“Approval of cloned livestock has taken five years because of pressure from big food companies nervous that consumers might reject milk and meat from cloned animals,” states an Associated Press article. According to The Christian Science Monitor: “Some dairy groups and meat producers have reportedly expressed private concerns that they will loose business if cloned meats and milk work their way into burgers and shakes.” Dairy industry research shows that overall sales could drop 15%. U.S. meat exports could also be affected. The Wall Street Journal reports: “mindful of potential consumer trepidation toward cloning, some large meat and dairy producers and their trade associations were taking a wait-and-see attitude. And a spokesman for Wal-Mart Stores Inc., one of the nation's biggest food retailers, said it had no plans to sell products made from cloned livestock.”

"I think the last thing the industry needs is something consumer activists can use," a beef company executive explained in an industry survey, "There is already enough bad press on natural labeling, using CO (carbon monoxide) for processing, animal rights, so I don't really see this as a positive. I can see the headlines now: 'Frankenstein Beef!'"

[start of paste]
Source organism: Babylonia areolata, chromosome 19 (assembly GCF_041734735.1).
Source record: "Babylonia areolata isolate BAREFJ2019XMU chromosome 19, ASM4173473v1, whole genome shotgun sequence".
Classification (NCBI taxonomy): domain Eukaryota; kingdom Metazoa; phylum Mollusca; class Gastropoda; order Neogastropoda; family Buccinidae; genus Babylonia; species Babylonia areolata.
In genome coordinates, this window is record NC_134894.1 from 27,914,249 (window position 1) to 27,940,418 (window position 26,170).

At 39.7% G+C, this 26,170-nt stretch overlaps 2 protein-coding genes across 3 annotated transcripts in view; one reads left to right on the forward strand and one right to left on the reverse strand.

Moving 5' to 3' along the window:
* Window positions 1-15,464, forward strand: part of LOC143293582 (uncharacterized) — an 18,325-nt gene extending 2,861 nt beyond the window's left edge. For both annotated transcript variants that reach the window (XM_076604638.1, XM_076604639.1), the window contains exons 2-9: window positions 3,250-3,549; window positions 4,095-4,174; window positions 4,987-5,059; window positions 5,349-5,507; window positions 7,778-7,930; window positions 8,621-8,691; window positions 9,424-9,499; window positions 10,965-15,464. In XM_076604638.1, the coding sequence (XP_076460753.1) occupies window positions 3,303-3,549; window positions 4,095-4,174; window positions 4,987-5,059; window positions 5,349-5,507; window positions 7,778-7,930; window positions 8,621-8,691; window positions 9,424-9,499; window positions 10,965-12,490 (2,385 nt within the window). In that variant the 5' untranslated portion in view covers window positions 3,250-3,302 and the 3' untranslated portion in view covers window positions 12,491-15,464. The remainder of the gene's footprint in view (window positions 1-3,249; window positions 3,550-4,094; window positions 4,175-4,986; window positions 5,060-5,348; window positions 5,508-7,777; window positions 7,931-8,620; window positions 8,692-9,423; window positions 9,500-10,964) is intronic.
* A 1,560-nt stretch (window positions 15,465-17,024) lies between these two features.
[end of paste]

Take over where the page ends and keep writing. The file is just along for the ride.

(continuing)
90-Day Public Comment Period
The FDA assessment, which consists of a draft risk assessment, a proposed risk management plan and a draft guidance for industry, is subject to a 90-day period during which the public can submit comments on it (deadline is April 2nd). The FDA announcement, assessment, and instructions for submitting comments can be found at: http://tinyurl.com/v5mph

See also:
ASSISTED REPRODUCTIVE TECHNOLOGIES AND FOOD SAFETY IN FARM ANIMALS
Theriogenology, Jan. 1, 2007
http://tinyurl.com/ym5oez


FDA: CLONED LIVESTOCK IS SAFE TO EAT
The Associated Press, Dec. 28, 2006
http://www.cnn.com/2006/HEALTH/12/28/cloned.food.ap/index.html

FDA OK MAY SPARK 'CLONE-FREE' LABELS
Associated Press, Libby Quaid, Dec. 29, 2007
http://news.yahoo.com/s/ap/20061229/ap_on_sc/cloned_food

MEAT AND MILK FROM CLONING ARE SAFE, 2 FDA SCIENTISTS SAY